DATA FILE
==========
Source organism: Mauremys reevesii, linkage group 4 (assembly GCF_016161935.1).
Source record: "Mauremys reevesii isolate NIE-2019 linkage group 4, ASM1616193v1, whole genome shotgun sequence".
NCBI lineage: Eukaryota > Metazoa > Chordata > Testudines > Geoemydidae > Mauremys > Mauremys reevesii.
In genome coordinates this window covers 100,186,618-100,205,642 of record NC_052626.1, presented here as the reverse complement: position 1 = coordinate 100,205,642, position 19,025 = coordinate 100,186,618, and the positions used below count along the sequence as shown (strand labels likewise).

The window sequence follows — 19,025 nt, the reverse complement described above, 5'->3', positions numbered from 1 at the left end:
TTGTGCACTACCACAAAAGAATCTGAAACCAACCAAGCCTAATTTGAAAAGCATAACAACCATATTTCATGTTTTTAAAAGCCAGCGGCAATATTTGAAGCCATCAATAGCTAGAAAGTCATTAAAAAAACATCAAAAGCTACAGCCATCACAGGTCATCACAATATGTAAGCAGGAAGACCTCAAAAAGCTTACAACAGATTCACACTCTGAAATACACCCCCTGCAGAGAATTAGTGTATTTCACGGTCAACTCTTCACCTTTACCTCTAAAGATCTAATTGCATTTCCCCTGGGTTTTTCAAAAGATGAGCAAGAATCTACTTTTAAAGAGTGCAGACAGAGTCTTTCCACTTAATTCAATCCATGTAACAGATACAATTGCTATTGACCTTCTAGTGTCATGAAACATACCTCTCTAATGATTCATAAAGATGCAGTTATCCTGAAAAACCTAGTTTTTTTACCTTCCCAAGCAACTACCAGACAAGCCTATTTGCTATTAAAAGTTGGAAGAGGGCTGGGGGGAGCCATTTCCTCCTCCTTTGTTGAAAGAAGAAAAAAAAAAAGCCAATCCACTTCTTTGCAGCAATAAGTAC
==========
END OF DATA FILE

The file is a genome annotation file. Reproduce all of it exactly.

Source organism: Mauremys reevesii, linkage group 4 (assembly GCF_016161935.1).
Source record: "Mauremys reevesii isolate NIE-2019 linkage group 4, ASM1616193v1, whole genome shotgun sequence".
NCBI lineage: Eukaryota > Metazoa > Chordata > Testudines > Geoemydidae > Mauremys > Mauremys reevesii.
In genome coordinates this window covers 100,186,618-100,205,642 of record NC_052626.1, presented here as the reverse complement: position 1 = coordinate 100,205,642, position 19,025 = coordinate 100,186,618, and the positions used below count along the sequence as shown (strand labels likewise).

The window sequence follows — 19,025 nt, the reverse complement described above, 5'->3', positions numbered from 1 at the left end:
TTGTGCACTACCACAAAAGAATCTGAAACCAACCAAGCCTAATTTGAAAAGCATAACAACCATATTTCATGTTTTTAAAAGCCAGCGGCAATATTTGAAGCCATCAATAGCTAGAAAGTCATTAAAAAAACATCAAAAGCTACAGCCATCACAGGTCATCACAATATGTAAGCAGGAAGACCTCAAAAAGCTTACAACAGATTCACACTCTGAAATACACCCCCTGCAGAGAATTAGTGTATTTCACGGTCAACTCTTCACCTTTACCTCTAAAGATCTAATTGCATTTCCCCTGGGTTTTTCAAAAGATGAGCAAGAATCTACTTTTAAAGAGTGCAGACAGAGTCTTTCCACTTAATTCAATCCATGTAACAGATACAATTGCTATTGACCTTCTAGTGTCATGAAACATACCTCTCTAATGATTCATAAAGATGCAGTTATCCTGAAAAACCTAGTTTTTTTACCTTCCCAAGCAACTACCAGACAAGCCTATTTGCTATTAAAAGTTGGAAGAGGGCTGGGGGGAGCCATTTCCTCCTCCTTTGTTGAAAGAAGAAAAAAAAAAAGCCAATCCACTTCTTTGCAGCAATAAGTAC